MAPS Conference 2018 – Margaret Noble Address

The Passion for the Planetarium – by Patty Seaton

Snapshot of 5th grade, my first trip to a planetarium, at the Howard B. Owens Science Center (HBOSC). I don’t remember the content of that program, but I remember the feeling of total awe of being under the stars.

Fast forward to ninth grade, the first day of Earth Science class. One of the pictures posted in the room was a recent Voyager flyby image of Jupiter, and I was captivated by it. I sought to know everything I could about that planet, and that day, I decided that instead of pursuing a career in singing, I wanted to be an astronomer.

Fast forward to college. I was an astronomy major at the University of Maryland at College Park. My Dad worked at the HBOSC, and said that the planetarium director was looking for people to work weekends for the public programs and Girl Scout programs, was I interested? Of course I was! I volunteered for about sixth months before getting paid for the part-time work, but I didn’t care about the pay. I had found my passion! At this point, I had been struggling with my physics courses in college and knew I wasn’t cut out to be a PhD astronomer, which was pretty much necessary to get a job in the field. But working with the public and the Scouts made me realize that my talents and strengths were perfectly suited for teaching in a planetarium!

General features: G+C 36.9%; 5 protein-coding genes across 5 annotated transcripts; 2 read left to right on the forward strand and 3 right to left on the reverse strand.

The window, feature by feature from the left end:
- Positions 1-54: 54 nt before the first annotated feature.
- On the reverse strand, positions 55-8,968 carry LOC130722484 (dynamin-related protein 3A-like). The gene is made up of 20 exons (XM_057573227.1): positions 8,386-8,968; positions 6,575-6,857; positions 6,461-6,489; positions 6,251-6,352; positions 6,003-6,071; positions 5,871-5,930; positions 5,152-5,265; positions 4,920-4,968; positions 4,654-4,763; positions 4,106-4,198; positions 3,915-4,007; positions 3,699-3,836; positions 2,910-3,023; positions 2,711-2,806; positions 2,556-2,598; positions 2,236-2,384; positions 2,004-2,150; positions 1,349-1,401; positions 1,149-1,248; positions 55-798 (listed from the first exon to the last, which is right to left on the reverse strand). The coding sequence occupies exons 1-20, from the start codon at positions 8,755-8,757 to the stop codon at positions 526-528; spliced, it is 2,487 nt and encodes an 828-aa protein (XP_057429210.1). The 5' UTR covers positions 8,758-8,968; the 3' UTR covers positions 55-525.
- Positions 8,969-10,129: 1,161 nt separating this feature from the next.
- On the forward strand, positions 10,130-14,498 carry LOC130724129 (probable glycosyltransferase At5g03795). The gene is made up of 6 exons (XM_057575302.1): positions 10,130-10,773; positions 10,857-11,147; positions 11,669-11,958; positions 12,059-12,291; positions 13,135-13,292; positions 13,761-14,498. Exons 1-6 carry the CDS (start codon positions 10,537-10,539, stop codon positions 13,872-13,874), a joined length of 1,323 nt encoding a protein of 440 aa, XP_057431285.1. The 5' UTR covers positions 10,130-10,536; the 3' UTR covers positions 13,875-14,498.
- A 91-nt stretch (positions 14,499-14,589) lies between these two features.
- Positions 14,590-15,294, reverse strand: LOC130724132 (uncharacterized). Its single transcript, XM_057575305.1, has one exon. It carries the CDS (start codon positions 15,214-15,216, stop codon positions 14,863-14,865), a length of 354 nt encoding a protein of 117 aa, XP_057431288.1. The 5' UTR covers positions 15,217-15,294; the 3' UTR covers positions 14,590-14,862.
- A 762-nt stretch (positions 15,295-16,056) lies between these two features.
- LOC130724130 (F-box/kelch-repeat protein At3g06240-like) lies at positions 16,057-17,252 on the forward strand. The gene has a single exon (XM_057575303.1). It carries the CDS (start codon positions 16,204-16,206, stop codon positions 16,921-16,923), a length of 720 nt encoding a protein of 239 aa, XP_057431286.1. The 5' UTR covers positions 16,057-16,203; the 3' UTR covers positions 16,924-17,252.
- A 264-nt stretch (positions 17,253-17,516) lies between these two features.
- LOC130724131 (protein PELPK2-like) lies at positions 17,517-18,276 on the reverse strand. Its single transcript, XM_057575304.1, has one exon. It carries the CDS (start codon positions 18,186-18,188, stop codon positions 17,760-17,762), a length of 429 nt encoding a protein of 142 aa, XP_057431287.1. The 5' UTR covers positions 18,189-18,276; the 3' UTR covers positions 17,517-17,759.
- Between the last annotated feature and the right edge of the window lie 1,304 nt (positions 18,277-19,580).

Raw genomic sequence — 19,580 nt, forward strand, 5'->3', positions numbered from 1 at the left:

Fast forward ten years. I had my mind set on working full time at HBOSC, but since it was part of the school system, I knew I had to become a certified teacher to even be considered. I went back to school and obtained a Masters in Science Education, Curriculum and Instruction. I left the field of industry and was hired on a provisional certificate at an elementary school that was clustered with the HBOSC. I became fully certified as a teacher in Maryland. And after two years serving as an elementary Science Resource teacher for grades K-6, a position opened up at HBOSC, one requiring planetarium experience. I had now been working there part time for 12 years. I got the job.

One year later, I took over the role of planetarium specialist (our system’s equivalent of planetarium director) and have now been there for 18 years full time, creating school programs tied into the curriculum and having the freedom to design creative public programs. We’ve even expanded to include concerts under the stars in addition to our regular Friday night series.